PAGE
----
Death, the Law of Life, Boardman, Rev. George Dana, April 16,
First Baptist Church of Philadelphia.
"Man, thou Pendulum betwixt a Smile and Tear."
DEATH, THE LAW OF LIFE.
DELIVERED ON THE SUNDAY MORNING AFTER THE
MURDER OF PRESIDENT LINCOLN,
IN THE MEETING HOUSE OF THE
FIRST BAPTIST CHURCH OF PHILADELPHIA,
April 16, 1865.
REVEREND GEORGE DANA BOARDMAN,
SHERMAN & CO., PRINTERS.
WHAT a day, or rather night, is this, my countrymen! How intolerable the burden that crushes us! What! Abraham Lincoln dead? The idol of his countrymen, the true, the pure, the good, the loving, the heroic, the great-souled father of his people dead, murdered, gone away from us forevermore? O God! We cannot bear it! How can I stand here with this great grief so fresh in my heart, and discourse to you about it? It seems almost like sacrilege to attempt it to-day. On another and more appropriate occasion, when my thoughts are calmer and more orderly, I will offer my tribute to him who lies on the nation's bier. This morning I ask you to pass from the darkened chamber of a personal grief into a broader and serener temple, where the quivering chords of our hearts may lose somewhat of this painful tenseness, and where considerations of a more general and impersonal nature may raise the soul to loftier and calmer heights. May the father of consolation help us while we ponder those words of the Redeemer, which are recorded in the twenty-fourth verse of the twelfth chapter of the Gospel according to St. John:
"Verily, verily, I say unto you: except a corn of wheat
I. Thoughtless or dull must that man's spirit be which does not feel a quickening influence in these spring days of vegetative activity. He need not visit some great farm, or forest, in order to be assured of the wonderful transformations going on in nature around him. If he have but a single tree growing by his window, or a single rose-bush, or a square foot of grass-plat in his yard, he may discover, if he will, evidences of an activity as intense and wonderful in its way as when a nation is engaged in the shock of arms. Look abroad to-day on the vegetable kingdom around you. What stupendous energies are at work, upheaving the soil, draining the underground reservoirs of a continent, throwing the whole atmosphere of earth into commotion, supplying the waste of animal expenditure by vegetable growth, and carrying on that sublime paradox of compensation in nature which preserves equilibrium by means of perturbations! But not only are great transformations going on. Observe, also, the intense life everywhere prevalent. All nature is instinct with the most vigorous vitality. An exuberance of vital force is everywhere exhibited, from the loftiest pine to the tiniest lichen. Behold the bursting seed, the protruding shoots, the opening leaves, the unfolding buds of spring! Whence all this abounding life? Next autumn you will put your hand to the sickle, and
My heart is awed within me when I think
Of the great miracle that still goes on,
In silence, round me,--the perpetual work
Of thy creation, finished, yet renewed
Forever. * * * * *
Lo! all grow old and die; but see again,
How on the faltering footsteps of decay
Youth presses,--ever gay and beautiful youth
In all its beautiful forms. These lofty trees
Wave not less proudly than their ancestors
Moulder beneath them. * * *
Life mocks the idle hate
Of his arch enemy Death,--yea, seats himself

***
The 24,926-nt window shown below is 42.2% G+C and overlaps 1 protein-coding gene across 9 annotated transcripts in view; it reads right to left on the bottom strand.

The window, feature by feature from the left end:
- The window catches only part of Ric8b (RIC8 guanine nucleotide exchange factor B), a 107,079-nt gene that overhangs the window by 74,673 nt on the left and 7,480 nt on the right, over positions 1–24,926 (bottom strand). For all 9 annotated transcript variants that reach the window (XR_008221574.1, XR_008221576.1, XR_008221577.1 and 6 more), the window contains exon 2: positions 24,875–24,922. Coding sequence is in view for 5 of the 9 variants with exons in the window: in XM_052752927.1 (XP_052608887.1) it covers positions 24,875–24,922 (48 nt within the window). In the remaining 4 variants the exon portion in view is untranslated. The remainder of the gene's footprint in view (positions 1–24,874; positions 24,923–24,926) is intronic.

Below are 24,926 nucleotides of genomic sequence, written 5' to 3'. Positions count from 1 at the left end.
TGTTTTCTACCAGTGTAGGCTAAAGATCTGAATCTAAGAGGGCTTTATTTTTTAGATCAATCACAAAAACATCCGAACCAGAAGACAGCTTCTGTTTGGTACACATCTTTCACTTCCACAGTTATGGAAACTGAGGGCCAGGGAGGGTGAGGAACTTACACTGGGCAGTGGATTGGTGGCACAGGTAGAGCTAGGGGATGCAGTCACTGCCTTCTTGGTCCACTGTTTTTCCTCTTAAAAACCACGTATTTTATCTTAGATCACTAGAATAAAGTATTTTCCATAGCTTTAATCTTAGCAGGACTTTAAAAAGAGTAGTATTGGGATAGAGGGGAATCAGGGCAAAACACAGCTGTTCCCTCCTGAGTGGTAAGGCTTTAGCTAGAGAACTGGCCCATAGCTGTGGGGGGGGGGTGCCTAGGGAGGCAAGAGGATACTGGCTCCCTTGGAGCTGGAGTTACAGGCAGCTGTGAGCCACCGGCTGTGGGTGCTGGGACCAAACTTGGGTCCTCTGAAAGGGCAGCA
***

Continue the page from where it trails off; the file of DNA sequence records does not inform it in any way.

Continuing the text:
Upon the tyrant's throne,--the sepulchre,
And of the triumphs of his ghastly foe
Makes his own nourishment.
II. The like principle holds in the animal kingdom. The life of the body depends on the destruction of its own material. No part of an organism or living mechanism can act without wearing away. Every action of the organism, whether in motion that is voluntary or involuntary, whether in emotion or volition, involves attrition, the wasting away, the absolute loss and death of animal material. The processes of life are at the same time the processes of death. The condition, the law of physical life, is physical death.
This, then, is the grand law of life that prevails in the physical world, whether vegetable or animal. Death must precede life. Death is the source, or, rather, the means of life. The death of the seed is the law of the harvest. "Verily, verily, I say unto you, except a kernel of wheat fall into the ground and die, it abideth alone; but if it die, it bringeth forth much fruit."
Now, this multiplication of the seed through its own death our Lord uses as a most significant parable and lesson. As in the physical world, so in the spiritual: Death must precede Life. Growth comes through decay; glory through disgrace; joy through woe; peace through war; victory through defeat; life through death.
III. Observe how this principle holds true of the Son of God Himself. He could not, as the Son of Man, become perfect except through suffering. In fact, this is the primary and very particular application of the parable of the kernel of wheat dying, as our Lord Himself set it forth. While discoursing in the temple on the Wednesday before He died, message was brought to Him that certain Greek proselytes were waiting in the outer court to see Him. They were Gentiles, who had given in adhesion to some of the tenets of Judaism. They had heard of His fame, and of the triumphal entry which He had just made into the City of the Great fling. And now they themselves being in Jerusalem to attend the Passover, they wished to see the illustrious Stranger for themselves, and learn by personal acquaintance whether He were the Saviour their
IV. Observe, again, how this principle holds true of man in all the deeper aspects of his nature. If the Captain of our salvation could not be made perfect except through suffering, how can He lead forth His many sons unto glory, unless they, too, tread in the same path of sorrow and agony? Oh, no! It is a law just as universal and inexorable in the kingdom of moral growth as in that of vegetable, that the spirit, like the seed, shall die before it can live. Let no human being think he can gather in his heavenly harvest till he has passed through trial, disaster, and death. And, in fact, the very next words which our Lord utters, after delivering this parable of the dying kernel, and as if in explanation of it, are these: "He that loveth his life shall lose it; and he that hateth his life in this world shall keep it unto life eternal." In other words, man's spirit must undergo a certain sort of decay and dissolution, must pass through what the world calls ignominy and defeat, before it can be quickened into the new life, and enter on the fruitions of a bright eternity. Glance now at some illustrations of this principle as applied to man's spiritual nature.